More people have died of COVID-19 in the U.S. than in any other nation. Will the suffering breathe new life into efforts to reform a flawed system?


Protesters in support of a single-payer healthcare system, New York City, 24 July 2017 (EPA/JUSTIN LANE)

This is the last of five articles by students at The Hewitt School in New York City about how COVID-19 has affected that city and the United States. You can read all of the stories here.

COVID-19 has exposed deficiencies in U.S. healthcare and offers an opportunity to reshape a system that leaves millions without medical insurance and has seen more people die from the coronavirus in the United States than any other country in the world.

The U.S. healthcare system is very different from that in many developed economies, offering a mashup of private and public health insurance.

There is no national health system in the United States, although reforms under former President Barack Obama, dubbed “Obamacare,” made health care more affordable for everyone by lowering costs for those who can’t afford them.

Just over half of those living in the United States — 55.4% — received health insurance through their employer in 2019, according to the Census Bureau.

The federal government offers a scheme called Medicare that insures individuals over 64 years of age as well as those with certain disabilities. In 2019, Medicare covered approximately 14% of the U.S. population and accounted for 14% of federal spending.

Medicaid is the nation’s public health insurance program for people with low income. Managed by states, Medicaid covered one in five Americans in 2019 and accounted for just under 10% of federal spending, according to the Kaiser Family Foundation.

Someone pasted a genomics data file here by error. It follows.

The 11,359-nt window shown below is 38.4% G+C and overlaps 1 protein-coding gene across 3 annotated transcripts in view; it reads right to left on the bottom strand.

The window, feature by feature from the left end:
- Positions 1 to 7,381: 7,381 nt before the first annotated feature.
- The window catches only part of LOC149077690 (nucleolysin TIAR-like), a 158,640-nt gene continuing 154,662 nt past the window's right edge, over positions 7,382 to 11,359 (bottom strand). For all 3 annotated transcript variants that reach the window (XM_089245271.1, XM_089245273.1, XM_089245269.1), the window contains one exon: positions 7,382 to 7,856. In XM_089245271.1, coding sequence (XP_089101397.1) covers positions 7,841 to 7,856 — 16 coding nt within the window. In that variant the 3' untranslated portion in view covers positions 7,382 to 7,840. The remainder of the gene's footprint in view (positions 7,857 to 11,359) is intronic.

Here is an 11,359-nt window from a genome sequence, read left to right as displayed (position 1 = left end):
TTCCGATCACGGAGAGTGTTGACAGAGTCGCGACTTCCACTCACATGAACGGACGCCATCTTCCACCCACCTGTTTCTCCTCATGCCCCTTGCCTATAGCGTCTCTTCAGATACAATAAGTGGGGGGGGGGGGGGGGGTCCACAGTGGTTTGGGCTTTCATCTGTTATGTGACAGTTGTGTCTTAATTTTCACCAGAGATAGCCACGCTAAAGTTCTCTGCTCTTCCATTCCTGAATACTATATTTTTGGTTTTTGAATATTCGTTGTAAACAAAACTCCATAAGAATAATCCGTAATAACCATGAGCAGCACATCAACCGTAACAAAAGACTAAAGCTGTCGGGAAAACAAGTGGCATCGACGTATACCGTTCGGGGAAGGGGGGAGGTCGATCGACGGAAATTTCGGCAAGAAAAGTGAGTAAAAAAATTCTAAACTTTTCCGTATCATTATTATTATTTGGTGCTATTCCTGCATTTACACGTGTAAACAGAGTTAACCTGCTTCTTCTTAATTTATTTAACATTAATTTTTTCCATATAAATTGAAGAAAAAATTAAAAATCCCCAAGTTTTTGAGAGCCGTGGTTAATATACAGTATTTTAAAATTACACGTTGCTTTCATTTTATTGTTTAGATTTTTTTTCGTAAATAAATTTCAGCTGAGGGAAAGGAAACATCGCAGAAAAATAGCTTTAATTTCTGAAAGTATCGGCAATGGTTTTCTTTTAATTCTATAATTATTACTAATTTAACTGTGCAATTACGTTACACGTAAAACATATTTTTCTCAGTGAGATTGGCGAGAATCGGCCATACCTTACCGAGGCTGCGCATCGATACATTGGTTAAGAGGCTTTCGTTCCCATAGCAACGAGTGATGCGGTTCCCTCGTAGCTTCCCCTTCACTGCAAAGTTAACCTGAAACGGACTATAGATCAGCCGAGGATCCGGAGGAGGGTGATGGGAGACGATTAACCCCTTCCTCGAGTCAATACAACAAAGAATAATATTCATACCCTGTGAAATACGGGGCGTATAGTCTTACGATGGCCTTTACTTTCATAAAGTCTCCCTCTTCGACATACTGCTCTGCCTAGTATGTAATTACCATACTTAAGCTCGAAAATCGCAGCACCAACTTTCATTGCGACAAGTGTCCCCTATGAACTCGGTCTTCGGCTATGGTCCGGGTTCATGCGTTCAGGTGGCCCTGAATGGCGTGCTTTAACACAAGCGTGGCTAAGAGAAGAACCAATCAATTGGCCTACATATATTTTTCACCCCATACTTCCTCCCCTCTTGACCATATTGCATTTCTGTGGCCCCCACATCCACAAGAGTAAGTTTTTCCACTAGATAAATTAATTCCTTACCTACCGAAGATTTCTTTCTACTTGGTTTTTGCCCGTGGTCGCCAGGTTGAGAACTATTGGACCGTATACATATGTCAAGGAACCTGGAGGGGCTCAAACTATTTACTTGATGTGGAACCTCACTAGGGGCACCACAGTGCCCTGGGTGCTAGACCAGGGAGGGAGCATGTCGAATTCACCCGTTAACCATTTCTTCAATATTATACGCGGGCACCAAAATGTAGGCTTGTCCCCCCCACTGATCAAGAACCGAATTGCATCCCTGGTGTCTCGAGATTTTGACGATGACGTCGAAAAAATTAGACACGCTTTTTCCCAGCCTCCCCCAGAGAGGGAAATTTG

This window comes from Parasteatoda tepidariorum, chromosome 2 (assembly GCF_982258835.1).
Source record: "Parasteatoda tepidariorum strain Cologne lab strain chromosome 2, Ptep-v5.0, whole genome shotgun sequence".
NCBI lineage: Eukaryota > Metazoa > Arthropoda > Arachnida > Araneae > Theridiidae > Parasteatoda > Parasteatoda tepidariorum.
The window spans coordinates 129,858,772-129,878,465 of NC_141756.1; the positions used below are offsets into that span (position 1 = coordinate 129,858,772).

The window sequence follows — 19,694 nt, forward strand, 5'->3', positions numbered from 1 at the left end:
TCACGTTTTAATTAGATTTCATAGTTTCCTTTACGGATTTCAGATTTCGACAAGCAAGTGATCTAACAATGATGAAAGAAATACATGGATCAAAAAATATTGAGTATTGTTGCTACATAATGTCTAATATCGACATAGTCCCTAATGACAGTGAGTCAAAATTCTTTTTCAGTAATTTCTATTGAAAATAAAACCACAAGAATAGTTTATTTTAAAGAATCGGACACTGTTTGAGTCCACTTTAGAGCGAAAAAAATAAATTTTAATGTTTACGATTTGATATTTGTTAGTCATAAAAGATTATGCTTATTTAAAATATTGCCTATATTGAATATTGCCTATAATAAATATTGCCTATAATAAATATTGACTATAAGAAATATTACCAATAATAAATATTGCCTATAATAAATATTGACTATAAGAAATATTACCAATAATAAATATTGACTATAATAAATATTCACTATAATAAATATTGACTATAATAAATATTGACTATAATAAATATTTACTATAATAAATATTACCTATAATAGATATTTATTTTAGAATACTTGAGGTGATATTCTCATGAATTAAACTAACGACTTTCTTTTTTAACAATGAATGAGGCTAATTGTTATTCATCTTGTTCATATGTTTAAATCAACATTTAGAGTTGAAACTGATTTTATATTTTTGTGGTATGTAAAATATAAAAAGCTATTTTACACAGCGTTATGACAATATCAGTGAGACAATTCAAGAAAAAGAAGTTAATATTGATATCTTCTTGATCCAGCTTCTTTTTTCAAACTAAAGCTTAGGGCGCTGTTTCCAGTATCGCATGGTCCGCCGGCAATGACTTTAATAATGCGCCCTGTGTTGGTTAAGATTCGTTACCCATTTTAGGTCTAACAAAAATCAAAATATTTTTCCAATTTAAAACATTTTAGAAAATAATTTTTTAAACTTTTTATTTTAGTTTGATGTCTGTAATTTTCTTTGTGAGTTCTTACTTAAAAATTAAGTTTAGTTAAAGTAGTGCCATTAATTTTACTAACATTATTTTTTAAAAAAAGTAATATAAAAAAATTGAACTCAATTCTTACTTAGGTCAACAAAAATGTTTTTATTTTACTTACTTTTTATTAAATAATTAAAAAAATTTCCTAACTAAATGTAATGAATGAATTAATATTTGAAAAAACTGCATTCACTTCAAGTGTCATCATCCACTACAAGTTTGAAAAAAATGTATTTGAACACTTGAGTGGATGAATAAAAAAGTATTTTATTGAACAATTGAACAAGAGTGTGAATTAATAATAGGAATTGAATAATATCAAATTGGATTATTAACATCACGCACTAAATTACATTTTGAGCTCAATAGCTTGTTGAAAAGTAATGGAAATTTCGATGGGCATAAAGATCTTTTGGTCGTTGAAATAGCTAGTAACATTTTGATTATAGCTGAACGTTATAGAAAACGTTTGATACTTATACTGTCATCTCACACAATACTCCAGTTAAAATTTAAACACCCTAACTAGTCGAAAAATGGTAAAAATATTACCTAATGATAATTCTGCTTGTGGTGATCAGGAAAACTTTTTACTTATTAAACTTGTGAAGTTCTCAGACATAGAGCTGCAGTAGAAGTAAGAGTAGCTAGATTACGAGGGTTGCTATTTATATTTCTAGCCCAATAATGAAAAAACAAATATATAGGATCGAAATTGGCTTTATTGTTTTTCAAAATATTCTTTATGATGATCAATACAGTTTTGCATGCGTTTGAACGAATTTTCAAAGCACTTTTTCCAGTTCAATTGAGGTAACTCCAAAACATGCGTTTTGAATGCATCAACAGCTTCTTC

In the U.S., healthcare is not considered a basic human right.

Despite this jumble of schemes, 26 million Americans, or 8% of the population, had no health insurance whatsoever during 2019, according to the Census Bureau.

Official data on how many Americans may have lost health insurance during the pandemic is not available, but there is little doubt that many of those who lost their jobs found themselves at least temporarily without insurance.

“The country views healthcare not as a basic human right but as a service with a price and a market attached to it,” said Dr. Ashwin Vasan, a primary care physician and public health expert at Columbia University Irving Medical Center/NewYork-Presbyterian Hospital.

Because healthcare providers in the United States, such as hospitals, operate largely as businesses, they have tended to suffer during the pandemic.

Many hospitals have been generating little revenue because they have had to cancel non-emergency procedures and services while spending more than $20,000 to treat each patient with COVID-19 and more than $80,000 per patient on ventilator support, according to Kaiser Family Foundation.

During four months from March 1 last year, U.S. hospitals and health systems lost $202.6 billion, according to the American Hospital Association. The estimate took into account revenue losses from cancelled surgeries and other services as well as additional costs associated with personal protective equipment and additional front-line workers.

Globally, the U.S. has accounted for one in five deaths from COVID-19.

The U.S. system, compared to those in many other developed economies where prices are more closely controlled, costs more on a per capita basis. Many individuals have difficulty paying for primary or preventive care, leading to inequalities based on income levels and residence.

Deficiencies in the U.S. healthcare system have been reflected in the disproportionate number of COVID-19 cases and deaths.

While the United States accounts for about 4% of the world’s population, as of April it had recorded about one quarter of the world’s cases and one in five deaths, according to Johns Hopkins University.